Indeed, it seems like Lucic is embracing the idea of being the Flames’ big bad/enforcer. He already came into Tuesday’s game with 21 penalty minutes, and added five PIM thanks to quite the rumble with Kurtis MacDermid of the Kings, as you can see in the video above this post’s headline. Lucic also delivered six hits during his 13:07 TOI.

If you want to strain the limits of credulity, you could argue that Lucic’s fight “fired up” the Flames. After all, the Kings were up 3-0 when that fight happened, and Calgary stormed back to tie things up 3-3 and send the action to overtime.

But don’t kid yourself; the Flames squeezed a point out of another contentious Calgary – Los Angeles clash because of Matthew Tkachuk.

That actually brings us to the other storyline of that overtime squabble: the boiling blood feud between Tkachuk and Drew Doughty.

While the two get nasty at times, both on the ice and off of it, there have also been moments where you can argue that they’re mutual disgust is driving them to even higher levels than normal. Tkachuk was splendid during Tuesday’s game, scoring two goals and an assist while being a menace with seven hits.

I’m still not totally sure Tkachuk wasn’t guilty of a high-stick while he was securing the puck for that goal, but either way, it was a stupendous display of hand-eye coordination (and also an obnoxious display of mouthpiece-dangling, a Tkachuk trademark):

This time around, Doughty got the last laugh, however.

Along with generating two assists, Doughty scored the power-play game-winner in overtime, and then cupped his hand to his ear to the audience as if he were Hulk Hogan during one of his more heelish runs:

So, the Lucic – Neal feud (that neither explicitly asked for) feels a little one-sided so far, while the very personal Tkachuk – Doughty rivalry could go back and forth. At this rate, they might need a cage match to settle things.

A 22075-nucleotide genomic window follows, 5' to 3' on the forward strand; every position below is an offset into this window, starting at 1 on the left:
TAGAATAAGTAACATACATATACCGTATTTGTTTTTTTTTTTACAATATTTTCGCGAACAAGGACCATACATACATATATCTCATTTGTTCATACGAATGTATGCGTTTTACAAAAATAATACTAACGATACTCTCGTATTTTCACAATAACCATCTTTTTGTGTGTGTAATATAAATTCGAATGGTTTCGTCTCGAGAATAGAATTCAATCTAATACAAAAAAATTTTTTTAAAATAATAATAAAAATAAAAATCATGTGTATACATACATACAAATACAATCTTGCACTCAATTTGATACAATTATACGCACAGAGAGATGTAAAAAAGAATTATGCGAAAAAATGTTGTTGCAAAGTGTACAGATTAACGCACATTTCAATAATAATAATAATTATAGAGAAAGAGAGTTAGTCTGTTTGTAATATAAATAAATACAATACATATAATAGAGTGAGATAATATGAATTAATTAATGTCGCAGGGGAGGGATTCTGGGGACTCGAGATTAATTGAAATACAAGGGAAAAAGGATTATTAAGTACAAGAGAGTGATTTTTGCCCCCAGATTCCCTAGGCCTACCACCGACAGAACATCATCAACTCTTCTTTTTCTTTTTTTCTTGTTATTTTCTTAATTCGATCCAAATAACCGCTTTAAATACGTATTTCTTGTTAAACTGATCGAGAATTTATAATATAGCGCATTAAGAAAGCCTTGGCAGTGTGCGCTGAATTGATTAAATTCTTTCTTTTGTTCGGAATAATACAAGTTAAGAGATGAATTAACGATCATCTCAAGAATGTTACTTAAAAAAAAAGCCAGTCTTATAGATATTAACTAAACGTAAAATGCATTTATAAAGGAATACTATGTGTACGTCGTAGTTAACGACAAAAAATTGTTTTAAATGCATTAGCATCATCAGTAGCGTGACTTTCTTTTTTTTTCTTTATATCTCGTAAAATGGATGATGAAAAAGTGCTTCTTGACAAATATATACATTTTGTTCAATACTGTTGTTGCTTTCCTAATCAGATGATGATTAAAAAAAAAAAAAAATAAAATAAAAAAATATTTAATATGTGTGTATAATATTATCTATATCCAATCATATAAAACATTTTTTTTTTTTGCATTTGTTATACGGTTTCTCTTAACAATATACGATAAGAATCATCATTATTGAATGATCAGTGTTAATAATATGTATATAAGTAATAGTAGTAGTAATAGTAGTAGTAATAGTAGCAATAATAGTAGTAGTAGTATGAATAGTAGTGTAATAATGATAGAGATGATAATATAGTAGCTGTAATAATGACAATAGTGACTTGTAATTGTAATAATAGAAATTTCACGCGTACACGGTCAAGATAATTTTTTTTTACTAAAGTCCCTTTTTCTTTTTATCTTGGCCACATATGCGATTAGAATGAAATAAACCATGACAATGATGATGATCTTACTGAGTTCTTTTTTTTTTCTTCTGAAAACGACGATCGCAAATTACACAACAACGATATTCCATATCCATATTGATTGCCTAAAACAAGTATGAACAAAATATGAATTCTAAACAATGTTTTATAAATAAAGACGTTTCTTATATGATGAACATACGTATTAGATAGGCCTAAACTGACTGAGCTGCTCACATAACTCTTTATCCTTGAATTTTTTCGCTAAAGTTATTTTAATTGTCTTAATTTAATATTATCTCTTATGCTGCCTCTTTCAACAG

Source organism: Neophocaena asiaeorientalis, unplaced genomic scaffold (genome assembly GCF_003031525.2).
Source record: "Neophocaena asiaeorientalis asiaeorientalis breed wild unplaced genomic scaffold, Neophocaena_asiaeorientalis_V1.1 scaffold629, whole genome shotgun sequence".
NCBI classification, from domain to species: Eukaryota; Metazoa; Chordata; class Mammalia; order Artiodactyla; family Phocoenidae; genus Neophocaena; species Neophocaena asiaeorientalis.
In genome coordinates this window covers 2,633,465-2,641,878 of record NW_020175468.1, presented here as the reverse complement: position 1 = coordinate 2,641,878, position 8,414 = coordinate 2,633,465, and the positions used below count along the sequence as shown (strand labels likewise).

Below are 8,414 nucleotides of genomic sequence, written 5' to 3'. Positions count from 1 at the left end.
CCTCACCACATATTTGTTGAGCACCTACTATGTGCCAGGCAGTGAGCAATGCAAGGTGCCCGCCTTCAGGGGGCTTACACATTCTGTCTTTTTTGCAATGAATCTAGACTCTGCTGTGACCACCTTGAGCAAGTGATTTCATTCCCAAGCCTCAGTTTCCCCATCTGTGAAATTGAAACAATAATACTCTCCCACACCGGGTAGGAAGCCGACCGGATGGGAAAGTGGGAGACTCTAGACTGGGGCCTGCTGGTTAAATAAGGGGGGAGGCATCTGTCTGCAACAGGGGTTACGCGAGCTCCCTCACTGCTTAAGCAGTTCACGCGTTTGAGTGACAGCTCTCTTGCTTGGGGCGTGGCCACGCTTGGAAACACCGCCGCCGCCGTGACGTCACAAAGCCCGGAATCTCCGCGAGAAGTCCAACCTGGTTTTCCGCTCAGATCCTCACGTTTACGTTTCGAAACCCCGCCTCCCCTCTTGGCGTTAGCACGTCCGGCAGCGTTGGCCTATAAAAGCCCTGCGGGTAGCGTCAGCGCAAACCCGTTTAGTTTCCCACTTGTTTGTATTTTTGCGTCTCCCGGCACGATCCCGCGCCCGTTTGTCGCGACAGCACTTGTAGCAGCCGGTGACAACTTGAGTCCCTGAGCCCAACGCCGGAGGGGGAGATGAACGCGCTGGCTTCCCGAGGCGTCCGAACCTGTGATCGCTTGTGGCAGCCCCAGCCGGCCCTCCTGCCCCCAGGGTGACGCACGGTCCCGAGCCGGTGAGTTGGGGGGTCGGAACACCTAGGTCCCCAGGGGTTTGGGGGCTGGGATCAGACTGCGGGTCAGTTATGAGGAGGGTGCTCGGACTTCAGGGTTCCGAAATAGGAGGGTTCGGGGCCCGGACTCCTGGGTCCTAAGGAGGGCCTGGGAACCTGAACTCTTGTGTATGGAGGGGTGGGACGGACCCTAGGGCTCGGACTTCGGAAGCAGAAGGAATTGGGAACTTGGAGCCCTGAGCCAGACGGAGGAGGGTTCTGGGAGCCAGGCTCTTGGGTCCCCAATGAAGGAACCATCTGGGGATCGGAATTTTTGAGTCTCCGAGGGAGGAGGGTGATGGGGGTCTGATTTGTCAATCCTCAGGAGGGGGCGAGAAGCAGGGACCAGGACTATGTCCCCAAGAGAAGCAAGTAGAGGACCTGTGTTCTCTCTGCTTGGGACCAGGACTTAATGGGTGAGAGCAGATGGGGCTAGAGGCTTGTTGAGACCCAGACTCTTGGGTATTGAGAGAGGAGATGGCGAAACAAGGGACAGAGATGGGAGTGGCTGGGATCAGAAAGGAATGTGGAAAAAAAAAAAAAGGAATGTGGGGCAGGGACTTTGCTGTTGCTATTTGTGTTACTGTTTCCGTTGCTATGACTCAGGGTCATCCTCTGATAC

MORE:
• Pro Hockey Talk’s Stanley Cup picks.
• Your 2019-20 NHL on NBC TV schedule

James O’Brien is a writer for Pro Hockey Talk on NBC Sports. Drop him a line at phtblog@nbcsports.com or follow him on Twitter @cyclelikesedins.

Tkachuk, Doughty prepare for another round of personal rivalry

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The NHL’s most intense individual rivalry continues on Tuesday night when Drew Doughty and the Los Angeles Kings pay a visit to Matthew Tkachuk and the Calgary Flames.

From the moment Tkachuk entered the NHL he started established himself as a tough, physical, agitating forward that will get under the skin of his opponents while also filling the back of their net. In other words, he is a younger, Western Conference version of Brad Marchand. The type of player every general manager in the league would pay a huge price to get on their own team, while also hating their guts when they are not on their team.

No player in the NHL has been more annoyed by Tkachuk’s style of play than Doughty, as the two have an ongoing feud that has consistently intensified over the past three years.

Tkachuk was suspended for two games during his rookie season when he elbowed Doughty in the face, helping to spark their ongoing feud. Doughty has repeatedly sounded off on Tkachuk in interviews, saying how he doesn’t respect him and will never speak to him off the ice, to claiming that Tkachuk is the most hated player in the league. Whenever the two teams face there is almost always some kind of altercation between the two players, especially as they get a ton of ice-time going head-to-head with one another. On average they have spent about seven minutes per game playing head-to-head against one another in their matchups — that is a lot — while their positions (Tkachuk as a left winger, Doughty as a right defensemen) mean their paths are going to cross quite often.

Some examples of their, let’s say, extreme dislike for one another…

And..

And the elbowing incident that started it all…

It is a good bet they will become acquainted with one another again on Tuesday night.

Over the weekend Tkachuk was a guest on Hockey Night In Canada’s After Hours show and was asked by host Scott Oake if he should show Doughty, a Stanley Cup champion and Norris Trophy winner, more respect. Tkachuk did not miss a beat and instantly responded that he shows Flames captain Mark Giordano plenty of respect, adding “He’s a Norris Trophy winner.”

In 11 career games against Doughty and the Kings, Tkachuk has two goals, three assists and 15 penalty minutes.

MORE:
• Your 2019-20 NHL on NBC TV schedule

Adam Gretz is a writer for Pro Hockey Talk on NBC Sports. Drop him a line at phtblog@nbcsports.com or follow him on Twitter @AGretz.